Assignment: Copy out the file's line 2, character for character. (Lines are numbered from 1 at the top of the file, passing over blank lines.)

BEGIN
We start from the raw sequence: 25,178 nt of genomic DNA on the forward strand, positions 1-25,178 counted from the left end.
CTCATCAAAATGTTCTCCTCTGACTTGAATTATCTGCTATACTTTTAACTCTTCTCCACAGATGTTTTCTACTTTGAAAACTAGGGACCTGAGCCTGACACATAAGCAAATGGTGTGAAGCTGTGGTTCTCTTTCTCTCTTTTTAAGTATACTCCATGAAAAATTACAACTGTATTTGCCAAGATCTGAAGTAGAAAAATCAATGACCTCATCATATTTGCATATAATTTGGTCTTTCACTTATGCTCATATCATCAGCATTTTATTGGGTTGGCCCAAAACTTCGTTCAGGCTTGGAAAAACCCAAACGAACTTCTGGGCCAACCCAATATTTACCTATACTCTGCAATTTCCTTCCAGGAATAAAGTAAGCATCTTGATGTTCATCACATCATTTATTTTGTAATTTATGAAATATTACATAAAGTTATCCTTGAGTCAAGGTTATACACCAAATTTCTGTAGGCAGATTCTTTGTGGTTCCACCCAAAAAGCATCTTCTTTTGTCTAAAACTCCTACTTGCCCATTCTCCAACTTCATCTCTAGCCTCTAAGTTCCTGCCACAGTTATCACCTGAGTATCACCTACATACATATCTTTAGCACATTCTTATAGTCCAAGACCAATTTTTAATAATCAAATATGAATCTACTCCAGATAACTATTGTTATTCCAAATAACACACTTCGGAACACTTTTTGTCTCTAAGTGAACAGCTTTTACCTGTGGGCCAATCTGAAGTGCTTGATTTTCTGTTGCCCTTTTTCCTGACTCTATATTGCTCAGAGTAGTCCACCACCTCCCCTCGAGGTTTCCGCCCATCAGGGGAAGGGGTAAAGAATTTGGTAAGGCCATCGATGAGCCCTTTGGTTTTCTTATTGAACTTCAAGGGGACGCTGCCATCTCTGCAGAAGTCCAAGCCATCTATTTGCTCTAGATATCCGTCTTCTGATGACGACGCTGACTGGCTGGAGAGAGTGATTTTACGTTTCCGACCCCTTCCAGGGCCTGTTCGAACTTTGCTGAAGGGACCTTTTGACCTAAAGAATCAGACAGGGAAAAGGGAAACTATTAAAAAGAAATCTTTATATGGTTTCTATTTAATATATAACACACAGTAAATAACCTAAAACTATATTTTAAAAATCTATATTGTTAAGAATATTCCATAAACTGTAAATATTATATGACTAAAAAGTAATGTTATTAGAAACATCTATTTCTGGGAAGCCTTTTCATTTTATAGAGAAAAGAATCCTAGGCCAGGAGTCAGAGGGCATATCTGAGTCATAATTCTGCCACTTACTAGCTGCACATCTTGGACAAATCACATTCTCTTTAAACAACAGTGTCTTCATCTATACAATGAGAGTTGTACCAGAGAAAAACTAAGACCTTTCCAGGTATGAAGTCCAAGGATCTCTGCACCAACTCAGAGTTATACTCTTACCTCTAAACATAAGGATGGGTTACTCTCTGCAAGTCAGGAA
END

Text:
CTCATCAAAATGTTCTCCTCTGACTTGAATTATCTGCTATACTTTTAACTCTTCTCCACAGATGTTTTCTACTTTGAAAACTAGGGACCTGAGCCTGACACATAAGCAAATGGTGTGAAGCTGTGGTTCTCTTTCTCTCTTTTTAAGTATACTCCATGAAAAATTACAACTGTATTTGCCAAGATCTGAAGTAGAAAAATCAATGACCTCATCATATTTGCATATAATTTGGTCTTTCACTTATGCTCATATCATCAGCATTTTATTGGGTTGGCCCAAAACTTCGTTCAGGCTTGGAAAAACCCAAACGAACTTCTGGGCCAACCCAATATTTACCTATACTCTGCAATTTCCTTCCAGGAATAAAGTAAGCATCTTGATGTTCATCACATCATTTATTTTGTAATTTATGAAATATTACATAAAGTTATCCTTGAGTCAAGGTTATACACCAAATTTCTGTAGGCAGATTCTTTGTGGTTCCACCCAAAAAGCATCTTCTTTTGTCTAAAACTCCTACTTGCCCATTCTCCAACTTCATCTCTAGCCTCTAAGTTCCTGCCACAGTTATCACCTGAGTATCACCTACATACATATCTTTAGCACATTCTTATAGTCCAAGACCAATTTTTAATAATCAAATATGAATCTACTCCAGATAACTATTGTTATTCCAAATAACACACTTCGGAACACTTTTTGTCTCTAAGTGAACAGCTTTTACCTGTGGGCCAATCTGAAGTGCTTGATTTTCTGTTGCCCTTTTTCCTGACTCTATATTGCTCAGAGTAGTCCACCACCTCCCCTCGAGGTTTCCGCCCATCAGGGGAAGGGGTAAAGAATTTGGTAAGGCCATCGATGAGCCCTTTGGTTTTCTTATTGAACTTCAAGGGGACGCTGCCATCTCTGCAGAAGTCCAAGCCATCTATTTGCTCTAGATATCCGTCTTCTGATGACGACGCTGACTGGCTGGAGAGAGTGATTTTACGTTTCCGACCCCTTCCAGGGCCTGTTCGAACTTTGCTGAAGGGACCTTTTGACCTAAAGAATCAGACAGGGAAAAGGGAAACTATTAAAAAGAAATCTTTATATGGTTTCTATTTAATATATAACACACAGTAAATAACCTAAAACTATATTTTAAAAATCTATATTGTTAAGAATATTCCATAAACTGTAAATATTATATGACTAAAAAGTAATGTTATTAGAAACATCTATTTCTGGGAAGCCTTTTCATTTTATAGAGAAAAGAATCCTAGGCCAGGAGTCAGAGGGCATATCTGAGTCATAATTCTGCCACTTACTAGCTGCACATCTTGGACAAATCACATTCTCTTTAAACAACAGTGTCTTCATCTATACAATGAGAGTTGTACCAGAGAAAAACTAAGACCTTTCCAGGTATGAAGTCCAAGGATCTCTGCACCAACTCAGAGTTATACTCTTACCTCTAAACATAAGGATGGGTTACTCTCTGCAAGTCAGGAA